Note: Do not read on if you have not seen Season 3, Episode 19 of The CW's "Nikita," titled "Self-Destruct."
Though there was plenty of action in this week's "Nikita," the episode still felt a little akin to the calm before the storm, allowing us all to take a collective breath before delving headfirst into the final three episodes of the season.
"Self-Destruct" examined many of the choices that led our agents to this point, allowing the characters to take responsibility for their actions, but also teaching them that some consequences are inevitable, and that martyring themselves out of guilt won't erase the damage that's been done, it will merely prevent them from making amends for it in the future.
Once again, the show illustrated just how closely Nikita and Alex's journeys mirror each other, but interestingly, Nikita failed to acknowledge that it was Amanda who was responsible for breaking her out of her own self-destructive cycle by telling our heroine that as long as she carried the guilt for Daniel's death, and for always being the "survivor," she would inevitably find herself back on a ledge, ready to jump.
Though Nikita used the analogy of a loaded weapon instead of a jumper when passing that wisdom on to Alex, the message was the same, and it's telling that Nikita is still defined by many of the lessons Amanda taught her, even if she's unwilling or unable to acknowledge the positive effects her mentor had on her as well as the negative. No matter how many people fall around them, Nikita and Amanda remain survivors, neither ready to kill the other, and as damaging and sadistic as Amanda's actions have been, she was still instrumental in shaping Nikita into the self-reliant ass-kicker she is today -- something our heroine has to learn to accept sooner or later.
It was good that Alex was finally able to save some trafficked girls (lord knows she's been due for a break) and that, at last, she and Nikita were able to have a long overdue talk that helped snap her out of Amanda's programming. Much like Nikita, there's no way that any form of reassurance or absolution will allow Alex to completely let go of her guilt, but if she can earn Ryan's forgiveness and somehow help fix the damage done to her friends, if not Division, she might be able to start healing.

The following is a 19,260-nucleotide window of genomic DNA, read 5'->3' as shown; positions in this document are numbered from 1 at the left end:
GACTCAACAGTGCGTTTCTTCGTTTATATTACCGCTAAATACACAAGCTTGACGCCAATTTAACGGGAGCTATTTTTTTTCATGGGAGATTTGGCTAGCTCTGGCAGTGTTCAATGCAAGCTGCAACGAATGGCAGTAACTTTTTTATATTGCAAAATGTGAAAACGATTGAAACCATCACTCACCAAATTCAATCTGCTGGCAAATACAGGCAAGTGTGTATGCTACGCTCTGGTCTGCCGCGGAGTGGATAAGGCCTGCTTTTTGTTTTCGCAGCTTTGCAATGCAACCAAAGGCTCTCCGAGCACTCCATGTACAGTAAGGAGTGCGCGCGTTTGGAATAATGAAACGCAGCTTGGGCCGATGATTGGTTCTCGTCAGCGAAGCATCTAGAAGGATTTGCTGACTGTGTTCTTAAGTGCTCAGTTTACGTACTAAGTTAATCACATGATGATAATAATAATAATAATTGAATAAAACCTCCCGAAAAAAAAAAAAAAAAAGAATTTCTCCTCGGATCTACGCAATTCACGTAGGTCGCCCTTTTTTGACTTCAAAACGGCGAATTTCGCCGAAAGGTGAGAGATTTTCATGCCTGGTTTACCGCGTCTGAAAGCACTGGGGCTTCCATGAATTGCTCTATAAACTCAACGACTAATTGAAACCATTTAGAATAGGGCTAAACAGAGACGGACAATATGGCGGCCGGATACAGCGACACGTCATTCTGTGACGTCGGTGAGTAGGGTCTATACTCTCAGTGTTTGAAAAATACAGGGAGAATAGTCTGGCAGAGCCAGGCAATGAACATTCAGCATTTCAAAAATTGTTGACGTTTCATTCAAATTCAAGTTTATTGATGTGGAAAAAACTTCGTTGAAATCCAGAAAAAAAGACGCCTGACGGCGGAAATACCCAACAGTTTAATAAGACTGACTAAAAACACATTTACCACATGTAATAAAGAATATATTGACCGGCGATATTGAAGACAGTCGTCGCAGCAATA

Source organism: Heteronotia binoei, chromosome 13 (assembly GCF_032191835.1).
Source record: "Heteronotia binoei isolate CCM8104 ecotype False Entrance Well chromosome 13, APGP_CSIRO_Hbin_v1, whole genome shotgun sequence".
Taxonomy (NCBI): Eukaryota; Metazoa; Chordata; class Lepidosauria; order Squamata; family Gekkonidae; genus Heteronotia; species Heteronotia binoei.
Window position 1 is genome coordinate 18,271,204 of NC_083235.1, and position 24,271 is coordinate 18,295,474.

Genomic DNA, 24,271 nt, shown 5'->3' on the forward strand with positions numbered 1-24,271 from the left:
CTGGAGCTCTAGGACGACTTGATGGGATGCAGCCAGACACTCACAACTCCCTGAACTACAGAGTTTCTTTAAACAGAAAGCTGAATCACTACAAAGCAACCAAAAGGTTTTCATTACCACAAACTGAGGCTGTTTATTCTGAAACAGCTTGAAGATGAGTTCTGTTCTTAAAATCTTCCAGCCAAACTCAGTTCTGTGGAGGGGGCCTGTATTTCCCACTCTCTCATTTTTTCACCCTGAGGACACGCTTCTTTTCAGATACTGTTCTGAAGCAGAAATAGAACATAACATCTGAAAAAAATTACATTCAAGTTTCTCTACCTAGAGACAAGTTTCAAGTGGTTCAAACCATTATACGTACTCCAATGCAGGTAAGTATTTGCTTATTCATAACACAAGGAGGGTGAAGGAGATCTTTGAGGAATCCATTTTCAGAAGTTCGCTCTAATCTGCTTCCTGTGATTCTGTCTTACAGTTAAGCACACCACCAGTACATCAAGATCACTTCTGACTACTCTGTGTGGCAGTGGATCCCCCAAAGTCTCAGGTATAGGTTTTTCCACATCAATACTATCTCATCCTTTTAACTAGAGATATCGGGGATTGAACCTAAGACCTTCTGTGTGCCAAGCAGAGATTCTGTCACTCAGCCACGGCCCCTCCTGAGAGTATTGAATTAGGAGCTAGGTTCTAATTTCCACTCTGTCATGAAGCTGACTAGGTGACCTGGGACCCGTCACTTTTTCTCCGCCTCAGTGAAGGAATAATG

More good news came in the form of our beloved Ryan Fletcher, who apparently didn't lose any of his own self-destructive nobility while he was unconscious. Although I'm inclined to side with him and Birkhoff that maybe Division is better left destroyed (given that Ryan admitted he was beginning to follow in Percy's footsteps down the path of absolute power corrupting absolutely) I also understand Nikita and Michael's desire to finish what they started. If they want to have any hope of a normal life together, happily married on a beach somewhere, they can't be fugitives, and as long as there's a black box out there, they'll never be truly safe. It remains to be seen whether they'll be able to destroy the box before the President figures out that the inmates have escaped the asylum, but it wouldn't be good TV if our characters got that lucky, would it?
It's always enjoyable to see flasbacks to Nikita's
bangs early days in Division, and Michael insisting that Nikita still had something to live for was particularly gut-wrenching -- especially given her less than romantic reaction. Though I can't deny I keep waiting and hoping for a Percy cameo in one of these trips down memory lane, the moments were still well played. The focused script from Kristen Reidel and confident direction from Nick Copus ensured that the episode kept up momentum while hitting all the necessary character beats, and while "Self-Destruct" wasn't as flashy or eventful as the last three episodes, it put a number of necessary pieces in place to drive us through to the finale.
"Nikita" airs Fridays at 8 p.m. ET on The CW.
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